"Poor sites produce only about 1/4 to 1/3/(full)cord/acre/year."

"Once a compartment is under management, a firewood harvest should be done about every 10 years to remove about 25 percent of the total wood volume; this represents approximately the growth that has accrued since the last harvest."

"A standard cord of firewood is a well-stacked pile of wood 8 feet long, 4 feet wide, and composed of sticks 4 long. A face cord is also 8 feet long and 4 feet high but is composed of sticks less than 4 feet long (usually 16 inches)."

Given the yield estimates (above) of 1/3 full cord/year harvest on poor sites to 1/2 full cord on good sites equals a harvest of about 1 face cord harvested per acre per year. So if you measure your firewood in face cords (most common 16 inch - stove length) then you are taking about 1 face cord/acre/year as a sustainable harvest level in an average forest in New York State. It's best to somewhat underestimate what your forest will produce and later revise your harvest higher if conditions warrant it. If you are much further south you can cut a little more unless you are at higher elevation (i.e.: in the mountains).

Setting Up To Cut On A Sustainable Yield: The only practical way to harvest wood is by working a small area and doing a good job thinning out the trees and moving to another area the following year on a rotation. We have 50 acres of land. 20 acres of forest under management for sustainable yield, 25 more acres of forest not currently under management (i.e.: natural in reserve for the future) and 5 acres cleared for present and future gardens. We use a 10 year rotation on the 20 acres under sustainable yield management. The 20 acres is divided into approximately 2 acre compartments. Each year a 2 acre compartment is harvested. According to the above cutting rate, at 1 face cord/acre/year we can cut up to 20 face cords in a 2 acre compartment per year. By the time we return to the same 2 acre compartment in 10 years the amount we removed should have grown back. We currently remove less than 20 face cords each year so the compartments are gaining standing cord wood each year and the average size of the trees is getting bigger. Our forest is a little young so we are cutting at less the we could to let the forest gain in volume and size.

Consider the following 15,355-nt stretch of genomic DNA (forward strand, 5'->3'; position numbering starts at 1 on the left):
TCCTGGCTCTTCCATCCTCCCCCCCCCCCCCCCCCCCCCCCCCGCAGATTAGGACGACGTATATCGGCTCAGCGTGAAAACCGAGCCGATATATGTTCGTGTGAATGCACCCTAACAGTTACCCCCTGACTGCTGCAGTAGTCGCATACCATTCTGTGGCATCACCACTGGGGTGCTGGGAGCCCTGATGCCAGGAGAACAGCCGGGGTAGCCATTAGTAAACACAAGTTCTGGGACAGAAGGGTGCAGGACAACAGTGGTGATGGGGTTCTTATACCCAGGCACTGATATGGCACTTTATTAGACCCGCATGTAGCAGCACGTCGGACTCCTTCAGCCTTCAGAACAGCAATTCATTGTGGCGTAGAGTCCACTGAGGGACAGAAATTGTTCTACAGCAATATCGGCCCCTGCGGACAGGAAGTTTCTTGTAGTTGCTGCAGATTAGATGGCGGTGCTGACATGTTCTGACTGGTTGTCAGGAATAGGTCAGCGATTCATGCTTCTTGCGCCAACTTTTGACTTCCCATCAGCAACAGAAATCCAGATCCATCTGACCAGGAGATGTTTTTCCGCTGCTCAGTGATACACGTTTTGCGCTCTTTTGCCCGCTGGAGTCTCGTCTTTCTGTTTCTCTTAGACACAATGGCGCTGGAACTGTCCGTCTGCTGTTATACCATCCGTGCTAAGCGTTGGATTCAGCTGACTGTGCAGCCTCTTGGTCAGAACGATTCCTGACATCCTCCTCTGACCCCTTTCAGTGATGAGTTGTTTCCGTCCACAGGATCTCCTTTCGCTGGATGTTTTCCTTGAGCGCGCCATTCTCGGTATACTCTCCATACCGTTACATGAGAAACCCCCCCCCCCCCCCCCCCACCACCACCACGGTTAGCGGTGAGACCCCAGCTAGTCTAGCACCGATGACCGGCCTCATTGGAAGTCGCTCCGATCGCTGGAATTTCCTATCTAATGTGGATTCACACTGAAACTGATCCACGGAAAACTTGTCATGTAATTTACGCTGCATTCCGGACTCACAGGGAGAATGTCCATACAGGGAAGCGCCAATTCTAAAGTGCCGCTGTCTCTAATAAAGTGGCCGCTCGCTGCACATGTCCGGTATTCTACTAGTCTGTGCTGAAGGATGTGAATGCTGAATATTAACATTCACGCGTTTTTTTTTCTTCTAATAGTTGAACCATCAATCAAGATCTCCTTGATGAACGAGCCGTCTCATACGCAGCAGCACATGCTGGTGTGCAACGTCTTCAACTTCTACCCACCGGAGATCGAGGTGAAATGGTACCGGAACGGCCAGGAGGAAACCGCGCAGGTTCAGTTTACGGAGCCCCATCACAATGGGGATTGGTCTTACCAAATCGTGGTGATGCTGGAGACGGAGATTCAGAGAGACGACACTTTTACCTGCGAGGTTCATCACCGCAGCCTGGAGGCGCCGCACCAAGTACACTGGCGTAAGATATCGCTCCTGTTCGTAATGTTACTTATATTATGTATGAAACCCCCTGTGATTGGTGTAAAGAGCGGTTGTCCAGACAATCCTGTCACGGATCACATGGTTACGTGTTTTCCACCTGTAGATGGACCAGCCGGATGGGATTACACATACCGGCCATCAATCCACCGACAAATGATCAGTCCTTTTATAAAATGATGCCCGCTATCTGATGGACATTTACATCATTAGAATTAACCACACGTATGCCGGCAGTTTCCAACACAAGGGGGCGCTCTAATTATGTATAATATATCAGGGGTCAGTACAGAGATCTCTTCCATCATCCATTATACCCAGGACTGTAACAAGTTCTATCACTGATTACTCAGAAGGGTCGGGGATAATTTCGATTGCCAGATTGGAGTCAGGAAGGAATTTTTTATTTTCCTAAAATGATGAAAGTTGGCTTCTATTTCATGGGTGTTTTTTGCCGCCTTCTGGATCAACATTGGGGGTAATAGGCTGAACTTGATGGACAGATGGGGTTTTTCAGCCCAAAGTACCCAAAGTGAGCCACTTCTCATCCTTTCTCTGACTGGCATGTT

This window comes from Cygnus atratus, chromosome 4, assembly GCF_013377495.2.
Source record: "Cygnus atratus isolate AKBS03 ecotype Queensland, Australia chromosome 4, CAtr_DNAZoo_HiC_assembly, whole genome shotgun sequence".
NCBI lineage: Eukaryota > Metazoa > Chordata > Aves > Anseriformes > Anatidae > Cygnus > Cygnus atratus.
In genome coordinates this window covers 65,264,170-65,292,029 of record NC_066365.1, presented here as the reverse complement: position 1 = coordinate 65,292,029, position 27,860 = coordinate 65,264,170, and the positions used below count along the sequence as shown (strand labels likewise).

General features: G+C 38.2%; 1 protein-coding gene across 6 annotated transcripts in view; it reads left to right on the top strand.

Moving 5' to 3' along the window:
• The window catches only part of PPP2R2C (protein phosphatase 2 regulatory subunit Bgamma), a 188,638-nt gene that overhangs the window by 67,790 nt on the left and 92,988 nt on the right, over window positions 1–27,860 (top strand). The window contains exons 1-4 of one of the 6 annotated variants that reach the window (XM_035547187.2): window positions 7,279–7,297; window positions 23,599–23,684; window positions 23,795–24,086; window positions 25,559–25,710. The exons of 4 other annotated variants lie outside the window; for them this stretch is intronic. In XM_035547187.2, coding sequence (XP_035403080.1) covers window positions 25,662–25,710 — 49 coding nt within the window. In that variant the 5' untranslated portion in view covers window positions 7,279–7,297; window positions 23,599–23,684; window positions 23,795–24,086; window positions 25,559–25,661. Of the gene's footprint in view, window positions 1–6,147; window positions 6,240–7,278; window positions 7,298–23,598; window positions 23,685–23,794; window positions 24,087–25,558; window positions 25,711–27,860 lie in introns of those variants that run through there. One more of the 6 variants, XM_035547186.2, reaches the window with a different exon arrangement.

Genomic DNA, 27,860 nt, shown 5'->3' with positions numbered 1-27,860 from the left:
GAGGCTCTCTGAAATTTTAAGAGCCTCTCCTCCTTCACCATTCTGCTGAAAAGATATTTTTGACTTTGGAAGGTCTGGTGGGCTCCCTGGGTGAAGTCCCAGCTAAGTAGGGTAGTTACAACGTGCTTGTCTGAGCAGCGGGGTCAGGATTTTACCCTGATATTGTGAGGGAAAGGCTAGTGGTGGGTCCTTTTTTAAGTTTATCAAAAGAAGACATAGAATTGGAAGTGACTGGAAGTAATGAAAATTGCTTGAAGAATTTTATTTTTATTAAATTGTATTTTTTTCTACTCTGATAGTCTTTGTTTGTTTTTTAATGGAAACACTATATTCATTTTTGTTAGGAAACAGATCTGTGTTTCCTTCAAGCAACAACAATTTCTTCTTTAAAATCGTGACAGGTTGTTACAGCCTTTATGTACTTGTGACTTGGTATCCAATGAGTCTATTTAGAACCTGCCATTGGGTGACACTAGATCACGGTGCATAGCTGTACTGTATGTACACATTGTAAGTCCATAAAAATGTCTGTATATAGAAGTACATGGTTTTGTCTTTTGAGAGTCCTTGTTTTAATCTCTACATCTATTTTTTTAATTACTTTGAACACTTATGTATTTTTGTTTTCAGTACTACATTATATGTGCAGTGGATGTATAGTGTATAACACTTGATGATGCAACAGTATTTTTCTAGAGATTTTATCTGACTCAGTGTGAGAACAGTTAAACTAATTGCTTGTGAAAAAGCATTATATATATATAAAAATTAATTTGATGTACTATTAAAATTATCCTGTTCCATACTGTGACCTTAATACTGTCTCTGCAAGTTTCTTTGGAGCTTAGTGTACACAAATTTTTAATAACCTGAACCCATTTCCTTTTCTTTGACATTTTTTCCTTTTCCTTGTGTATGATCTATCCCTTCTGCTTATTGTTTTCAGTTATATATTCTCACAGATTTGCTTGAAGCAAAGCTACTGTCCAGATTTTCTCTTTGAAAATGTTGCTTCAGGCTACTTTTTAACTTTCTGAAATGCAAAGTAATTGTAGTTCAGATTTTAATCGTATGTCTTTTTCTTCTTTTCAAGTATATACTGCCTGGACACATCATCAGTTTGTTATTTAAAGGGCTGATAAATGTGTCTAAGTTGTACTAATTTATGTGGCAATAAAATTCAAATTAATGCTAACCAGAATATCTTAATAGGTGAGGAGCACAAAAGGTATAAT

With a good woodstove most homes burn between 10 and 30 face cords of wood in a year. Given the above numbers, it looks like a 10 acre wood lot may just squeak by if you had a really good forest, a really small well insulated house, and were very careful. In general, I think a 25 acre woodlot is a good size and a 50 acre is even better. I would strongly recommend if you are considering buying a woodlot that you do a professional survey of your woods and keep in mind that in the future you may want to move to your woodlot and have your house there, so plan for expansion. I would also strongly suggest you get hold of some soil maps (soil conservation service, cooperative extension, etc) and make sure you have at least 5 acres of potentially tillable soil in your woodlot for possible gardens in the future. Remember you may be handing this wood lot down to the next generation so plan for the future. Who knows your kids or your parents may decide to join you in the woods and you may want room for expansion. If times get hard, (or should I say when times get hard) there is nothing like a piece of land to help you though times of unemployment or under employment. If you are interested in gardens, check out [ The Affluent Peasant (Garden Site) ]

Doing Your Own Woodlot Inventory Survey: Now that we have some "ball park" figures for sustainable yield, you need to go out to your woodlot and at least take a general survey of what you have. The best way to do this is to try and get some air photos of your land. Soil Conservation Departments usually have these maps or your county tax mapping departments may have them. You can usually get a photo copy for a small fee. You can also map your own map on a piece of paper.

Get your deed out and put the boundary dimensions on the map. It's a good idea to walk your boundaries and check that you have posted signs at least the corner markers. If you are new to owning land, you have to think about land differently than you do in the city. I know in the city a few inches difference in a boundary is a big deal and grounds for a law suit, but not in the county. The general rule of thumb is that preexisting boundary markers like fence lines, old posted signs, old large boundary trees are accepted boundaries by usage. So save your money on getting a professional surveyor. If the boundaries of your land are clearly marked and there is no dispute, then leave it at that. Put up your posted signs along the current boundary at the currently accepted spacing in your area (not on every tree!!!!). Your neighbors know the boundaries. It is more important to get along with your neighbors than to get an "accurate" survey and squabble about a few feet.

The Woodlot Survey: Getting Out In The Woods. Get your self a good compass ($15) and if possible a friend or better yet a neighbor who knows the area and its history. Check one of your side boundaries to see what the compass reading is. Then go somewhere near the middle of your road frontage and head off at that same heading so you are taking a cross section of your land parallel to the side boundary (i.e.: same heading). Now if you know the woods or your companion does then you can move right along stopping every once in a while and writing down in your notebook: